Connections - Multi-Storey Buildings.

The most important aspect of structural steelwork for buildings is the design of the connections between individual frame components.

The selection of a component should be governed not only by its capability to support the applied load, but also by its ease of connection to other components.

Basically there are three types of connection, each defined by its structural behaviour: simple, continuous and semi-continuous (Fig. 2.31):

Connections: (a) simple; (b) continuous; (c) semi-continuous
Fig. 2.31 Connections: (a) simple; (b) continuous; (c) semi-continuous

(1) Simple connections transmit negligible bending moment across the joint: the connection is detailed to allow the beam end to rotate. The beam behaves as a simply supported beam.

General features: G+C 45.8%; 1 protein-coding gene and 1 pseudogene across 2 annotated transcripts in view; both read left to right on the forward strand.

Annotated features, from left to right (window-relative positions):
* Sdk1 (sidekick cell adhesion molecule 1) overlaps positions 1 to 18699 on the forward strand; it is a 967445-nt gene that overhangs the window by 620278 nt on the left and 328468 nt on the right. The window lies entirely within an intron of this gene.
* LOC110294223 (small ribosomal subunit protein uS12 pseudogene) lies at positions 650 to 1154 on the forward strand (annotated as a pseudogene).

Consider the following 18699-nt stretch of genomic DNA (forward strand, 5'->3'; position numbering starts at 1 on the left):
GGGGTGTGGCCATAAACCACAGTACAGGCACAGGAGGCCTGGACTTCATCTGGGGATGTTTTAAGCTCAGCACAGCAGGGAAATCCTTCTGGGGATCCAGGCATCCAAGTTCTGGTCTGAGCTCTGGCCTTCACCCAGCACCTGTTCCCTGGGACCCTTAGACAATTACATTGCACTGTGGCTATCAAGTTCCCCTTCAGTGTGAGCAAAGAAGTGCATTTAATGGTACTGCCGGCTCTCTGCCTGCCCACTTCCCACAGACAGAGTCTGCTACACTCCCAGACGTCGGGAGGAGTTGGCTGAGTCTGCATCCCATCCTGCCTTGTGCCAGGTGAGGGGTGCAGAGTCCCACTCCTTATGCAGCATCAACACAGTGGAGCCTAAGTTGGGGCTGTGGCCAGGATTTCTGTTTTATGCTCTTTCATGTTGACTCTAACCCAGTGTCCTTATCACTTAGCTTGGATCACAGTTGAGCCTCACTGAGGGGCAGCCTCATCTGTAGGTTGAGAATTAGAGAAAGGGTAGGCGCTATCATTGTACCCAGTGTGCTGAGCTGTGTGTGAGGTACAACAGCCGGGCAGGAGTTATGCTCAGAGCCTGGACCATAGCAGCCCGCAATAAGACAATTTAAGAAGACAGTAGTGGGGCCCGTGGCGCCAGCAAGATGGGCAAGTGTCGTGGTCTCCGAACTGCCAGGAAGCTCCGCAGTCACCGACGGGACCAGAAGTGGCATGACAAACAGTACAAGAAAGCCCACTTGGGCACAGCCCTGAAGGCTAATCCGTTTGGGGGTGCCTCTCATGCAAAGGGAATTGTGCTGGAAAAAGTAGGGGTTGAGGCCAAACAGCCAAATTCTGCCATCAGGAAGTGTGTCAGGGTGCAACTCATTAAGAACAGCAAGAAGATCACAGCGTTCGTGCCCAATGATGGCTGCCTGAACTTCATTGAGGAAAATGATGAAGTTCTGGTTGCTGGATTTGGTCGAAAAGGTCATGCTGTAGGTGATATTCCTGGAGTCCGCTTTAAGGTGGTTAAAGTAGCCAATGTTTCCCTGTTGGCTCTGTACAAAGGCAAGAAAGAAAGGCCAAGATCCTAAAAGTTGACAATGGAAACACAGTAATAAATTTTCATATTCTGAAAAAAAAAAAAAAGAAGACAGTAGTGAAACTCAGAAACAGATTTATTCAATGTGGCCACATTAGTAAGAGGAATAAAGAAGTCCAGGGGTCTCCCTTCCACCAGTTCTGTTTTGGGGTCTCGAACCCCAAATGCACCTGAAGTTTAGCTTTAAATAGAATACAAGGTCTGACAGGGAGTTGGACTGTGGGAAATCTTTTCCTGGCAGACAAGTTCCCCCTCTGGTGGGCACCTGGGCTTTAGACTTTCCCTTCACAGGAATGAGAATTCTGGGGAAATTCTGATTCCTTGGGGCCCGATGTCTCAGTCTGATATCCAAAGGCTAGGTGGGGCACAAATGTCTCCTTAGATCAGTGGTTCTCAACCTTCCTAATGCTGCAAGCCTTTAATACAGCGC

(2) Continuous connections are designed to transmit shear force  and bending  moment across the joint. The connection should have sufficient stiffness or moment capacity as appropriate to justify analysis by either elastic or plastic analysis. Beam end moments are transmitted into the column itself and any beam framing into the column on the opposite side.

(3) Semi-continuous connections are designed to transmit the shear force and a proportion of the bending moment across the joint. The principle of these  connections is to provide a partial restraint to beam end-rotation without  introducing complicated fabrication to the joint. However, the design of such joints is complex, and so simple design procedures based upon experimental  evidence have been developed for wider application. The advantages of semi- continuous design are lighter beams without the corresponding increase in column size and joint complexity that would be the case with fully continuous connections.

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